If anyone had the slightest hope that Donald Trump might spare global warming research in his proposed spending plan, Office of Management and Budget Director Mick Mulvaney stuck a knife through it during a contentious press conference on Thursday.
“As to climate change, I think the President was fairly straightforward saying we’re not spending money on that anymore,” he said. “We consider that to be a waste of your money to go out and do that.”
The budget blueprint gave plenty of examples of the president’s hostility to climate research in particular and environmental policy in general. The proposed cuts include:
- a 31 percent reduction in the budget for the Environmental Protection Agency, reducing spending from $7.3 billion to $5.7 billion;
- elimination of the Global Climate Change Initiative;
- an end to payments to the United Nations’ (UN) climate change programs through the elimination of U.S. funding for the Green Climate Fund and its two precursor Climate Investment Funds.
- the discontinuation of funding for the EPA’s Clean Power Plan;
- the cutting the EPA’s Office of Research and Development budget nearly in half from $488 million to approximately $250 million, a reduction of $233 million;
- the elimination of the Advanced Research Projects Agency-Energy;
- the cancellation of the Department of Energy’s (DOE) Title 17 Innovative Technology Loan Guarantee Program;
- the elimination of the Advanced Technology Vehicle Manufacturing Program;
- a reduction of $900 million in the DOE’s Office of Science budget;
- a reduction of $102 million in NASA’s Earth science program;
- the cancellation of three NASA climate change orbital programs;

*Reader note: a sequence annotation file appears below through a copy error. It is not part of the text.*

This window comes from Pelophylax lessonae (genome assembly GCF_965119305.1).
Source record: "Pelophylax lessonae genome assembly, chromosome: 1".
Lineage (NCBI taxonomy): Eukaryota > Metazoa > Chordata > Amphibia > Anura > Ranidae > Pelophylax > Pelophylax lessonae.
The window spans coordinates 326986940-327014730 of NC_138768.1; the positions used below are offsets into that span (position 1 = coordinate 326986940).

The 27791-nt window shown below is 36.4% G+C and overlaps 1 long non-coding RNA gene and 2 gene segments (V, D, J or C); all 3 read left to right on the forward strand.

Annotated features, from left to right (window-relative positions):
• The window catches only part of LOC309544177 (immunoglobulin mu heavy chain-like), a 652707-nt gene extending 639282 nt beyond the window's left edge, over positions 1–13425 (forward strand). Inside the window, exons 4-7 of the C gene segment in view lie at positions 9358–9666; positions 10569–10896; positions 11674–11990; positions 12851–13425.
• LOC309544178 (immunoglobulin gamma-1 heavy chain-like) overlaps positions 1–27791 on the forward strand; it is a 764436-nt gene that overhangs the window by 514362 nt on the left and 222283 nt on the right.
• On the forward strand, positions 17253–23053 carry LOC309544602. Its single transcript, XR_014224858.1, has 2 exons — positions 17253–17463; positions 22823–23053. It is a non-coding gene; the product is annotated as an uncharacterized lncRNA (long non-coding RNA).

- the shutting off of Earth facing instruments on the DSCOVR spacecraft, which is already in space;
- the elimination of $250 million in NOAA grants and programs supporting coastal and marine management, research, and education including the Sea Grant program.
The administration gave a number of rationales for the reductions. In some cases such as the Advanced Technology Vehicle Manufacturing Program amd Title 17 Innovative Technology Loan Guarantee Program, it said the work would be better left to the private sector. The administration said some programs would be better left to state and local authorities.
Trump has previously stated that he believed climate change was a plot by the Chinese government to shut down American heavy industry. He later claimed he was joking. One thing is clear: the president and Congressional Republicans do not believe it’s a serious threat to the world.
The cuts in research were not just limited to environment and energy. The Department of Health and Huiman Services budget would be cut from $84.1 billion to $69 billion, a reduction of $15.1 billion or 17.9 percent.
The National Institutes of Health wouled see more than a third of that reduction — $5.8 billion– with its budget reduced to $25.9 million.
“The Budget includes a major reorganization of NIH’s Institutes and Centers to help focus resources on the highest priority research and training activities, including: eliminating the Fogarty International Center; consolidating the Agency for Healthcare Research and Quality within NIH; and other consolidations and structural changes across NIH organizations and activities,” the budget blueprint states.
American Geophysical Union (AGU) Executive Director and CEO Christine McEntee slammed the proposed cutbacks as shortsighted and dangerous in a statement issued on Thursday.
“President Trump’s proposed budget, if enacted, would be a step backward for scientific progress, jeopardize the U.S.’s role as a leader in innovation, and harm the American public. The cuts to federal agencies such as DOE, EPA, NOAA, NSF, USGS, and programs within NASA, will put the safety and wellbeing of millions of families and companies at risk,” McEntree said. “These agencies provide research and data that are critical in informing and shaping decisions that protect public health and safety, support national security, and facilitate economic stability and job growth in the US….
“Investment in Earth and space science has given us better satellite data for our military, more accurate forecasting that protects the public from natural hazards, and improved our understanding of the effects of a changing climate on agricultural, ecosystems, and human health,” she added.
“Without the critical data and information this research provides, who will farmers turn to when they need help managing their crops? Who will the Pentagon turn to when they need information to support effective troop movements? Who will families turn to when a hurricane or tornado threatens their lives and livelihoods?” McEntree said.